Probably, one of the most intriguing project, whom I worked on internationally, was the interior of a three-story cruise boat, which sails on day trips to sightsee the natural scenery around Lake Biwa, in Japan.
I turned the floors and the ceiling into a bright, “Technicolor” space, as well as taking out the cabins, so to create an open platform, which offers a 360° view on the shore.
In that case, my vision aligned perfectly with the client’s one, and the execution was flawless. Besides, the trip to Japan enabled me to fully immerse in its different culture, and to explore the relation between nature and architecture which come with the project itself.
Among the local projects, I’ve just finished a work for the Zev Yaroslavsky San Fernando Valley Family Support Center’s atrium. It’s the first time that each of the eight departments of L.A. County, after a thirteen years long fundraising, have finally joined together to realize the 200,000 Sq. building.
Aside from working on the lobby, I realized part of the artwork for the exterior. Most of all, the social implication and impact of the project has been rewarding to me.
What are your biggest satisfactions in teaching? Do you ever feel that some of your cultural heritage gets “lost in translation” and cannot be passed on your students?
I love teaching and I would have never anticipated to become a professor. Currently, I teach at the Master’s program, and I taught at the Undergraduate Degree Program in the past (in both cases, we’re talking of adults eager to learn the profession).
To me, it’s very rewarding how you can have an impact in others’ lives, by sharing the subjects you love with like-minded people.
I remember how I posted on my Instagram and Facebook accounts, the news of being awarded with the Lexus Design Award, in Tokyo. Former students of mine, from a decade earlier, came to see me and to listen to my lecture. That was very moving!
Teaching is gratifying on both a personal and intellectual level: I constantly push my students to go beyond themselves and they do the same with me.
I think that “getting lost in translation” happens to everyone, who was trained in a different country. You bring some of your heritage with you and some of it come across, through your teaching and your works, while some other does not.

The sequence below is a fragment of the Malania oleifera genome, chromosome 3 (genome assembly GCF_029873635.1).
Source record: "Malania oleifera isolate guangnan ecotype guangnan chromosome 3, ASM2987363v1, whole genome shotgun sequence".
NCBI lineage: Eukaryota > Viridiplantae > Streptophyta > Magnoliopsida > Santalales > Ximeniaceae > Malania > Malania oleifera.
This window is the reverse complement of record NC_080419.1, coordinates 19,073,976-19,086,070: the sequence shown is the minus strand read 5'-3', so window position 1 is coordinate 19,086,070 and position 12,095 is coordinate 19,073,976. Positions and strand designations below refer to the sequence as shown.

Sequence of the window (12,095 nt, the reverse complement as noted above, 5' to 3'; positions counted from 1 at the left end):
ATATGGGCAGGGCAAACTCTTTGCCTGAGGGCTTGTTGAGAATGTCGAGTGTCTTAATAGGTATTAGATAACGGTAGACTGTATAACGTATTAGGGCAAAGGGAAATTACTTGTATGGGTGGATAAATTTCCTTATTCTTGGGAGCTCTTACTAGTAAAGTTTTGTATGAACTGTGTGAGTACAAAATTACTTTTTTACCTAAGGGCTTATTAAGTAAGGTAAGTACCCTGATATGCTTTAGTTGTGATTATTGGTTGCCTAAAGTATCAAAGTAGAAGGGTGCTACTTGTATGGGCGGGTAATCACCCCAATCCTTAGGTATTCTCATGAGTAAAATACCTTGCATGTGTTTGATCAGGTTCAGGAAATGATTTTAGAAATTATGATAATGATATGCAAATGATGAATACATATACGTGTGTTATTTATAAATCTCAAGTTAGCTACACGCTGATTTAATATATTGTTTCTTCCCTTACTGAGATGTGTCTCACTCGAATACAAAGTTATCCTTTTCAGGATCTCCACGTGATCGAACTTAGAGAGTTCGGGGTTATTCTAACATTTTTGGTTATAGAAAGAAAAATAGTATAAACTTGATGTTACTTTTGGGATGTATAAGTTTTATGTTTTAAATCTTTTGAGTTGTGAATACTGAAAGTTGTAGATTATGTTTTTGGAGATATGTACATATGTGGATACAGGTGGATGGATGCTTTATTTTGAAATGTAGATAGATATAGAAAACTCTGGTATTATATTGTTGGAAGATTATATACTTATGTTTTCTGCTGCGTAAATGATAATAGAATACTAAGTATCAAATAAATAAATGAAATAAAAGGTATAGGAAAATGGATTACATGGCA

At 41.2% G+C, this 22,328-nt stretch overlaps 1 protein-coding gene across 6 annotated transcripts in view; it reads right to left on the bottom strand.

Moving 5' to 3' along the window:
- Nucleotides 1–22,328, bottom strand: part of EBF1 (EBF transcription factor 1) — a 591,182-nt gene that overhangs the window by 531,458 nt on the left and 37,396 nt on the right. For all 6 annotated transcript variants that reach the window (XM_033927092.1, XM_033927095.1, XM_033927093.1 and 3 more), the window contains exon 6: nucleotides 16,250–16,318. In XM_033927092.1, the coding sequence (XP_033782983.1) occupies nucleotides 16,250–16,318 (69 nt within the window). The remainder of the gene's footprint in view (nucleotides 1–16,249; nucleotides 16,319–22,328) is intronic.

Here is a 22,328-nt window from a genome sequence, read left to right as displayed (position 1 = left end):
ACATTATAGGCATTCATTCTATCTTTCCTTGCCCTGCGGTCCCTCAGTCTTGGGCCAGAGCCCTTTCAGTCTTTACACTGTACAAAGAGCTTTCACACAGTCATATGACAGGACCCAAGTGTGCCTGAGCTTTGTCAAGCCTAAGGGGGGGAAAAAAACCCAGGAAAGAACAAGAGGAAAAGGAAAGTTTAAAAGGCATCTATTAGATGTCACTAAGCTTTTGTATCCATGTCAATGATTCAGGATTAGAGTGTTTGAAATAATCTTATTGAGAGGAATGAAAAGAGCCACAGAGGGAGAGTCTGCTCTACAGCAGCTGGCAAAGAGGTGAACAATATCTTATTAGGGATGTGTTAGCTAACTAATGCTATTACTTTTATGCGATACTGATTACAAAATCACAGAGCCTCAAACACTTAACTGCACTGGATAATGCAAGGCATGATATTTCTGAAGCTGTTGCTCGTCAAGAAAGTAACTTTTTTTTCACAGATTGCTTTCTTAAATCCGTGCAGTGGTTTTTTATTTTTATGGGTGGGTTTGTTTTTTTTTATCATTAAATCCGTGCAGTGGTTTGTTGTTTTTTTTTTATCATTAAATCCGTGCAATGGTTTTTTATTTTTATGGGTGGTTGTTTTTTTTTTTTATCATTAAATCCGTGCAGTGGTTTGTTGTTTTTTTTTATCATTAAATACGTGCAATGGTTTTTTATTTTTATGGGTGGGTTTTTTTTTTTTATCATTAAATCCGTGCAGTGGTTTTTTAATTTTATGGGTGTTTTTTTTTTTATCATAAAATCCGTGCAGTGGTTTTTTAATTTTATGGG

Besides, in such a cultural melting pot like L.A., you get lost in translation in every direction.
My students come not only from the States, but from all the five continents. Personally, I find that to be enriching: everyone brings to the table different visual references and habits, adding to the complexity of the creative process.
That works the other way around, as well. In fact, over the years, whom I spent here, I’ve absorbed elements, whom I’m sure would not be understood in Italy.
What are your working at, right now, and how does your 2016 look like?
I’m working at an apartment complex, made of four units, in the San Fernando Valley. At the same time, I’m realizing two façades in West Hollywood: one for an hotel and one for a residential project.
I’m at the final round of a façade project in Seoul, Korea and of another one in Miami, Florida.
My 2016 is going to kick off with three exhibitions, featuring my works: the first one, called Building Portraits, will open on January 25th, at the brand new Industry Gallery, in the arts’ district of Downtown L.A. It is going to showcase a collection of facades’ drawings, whom I’ve been realizing in the last two years. They are both artwork but also speculative work on facades.
In conclusion, do you keep in touch with the local Italian-American community? Are you member of some association/ organization, such as the Italian Cultural Institute of L.A.?
For a while, I was closer to the IIC, especially when Francesca Valente was the director. She was an arts, architecture and design lover and very active in organizing events, in partnership with various local institutions.
Currently, I keep in touch with several Italian friends, who, like me, moved here after graduation.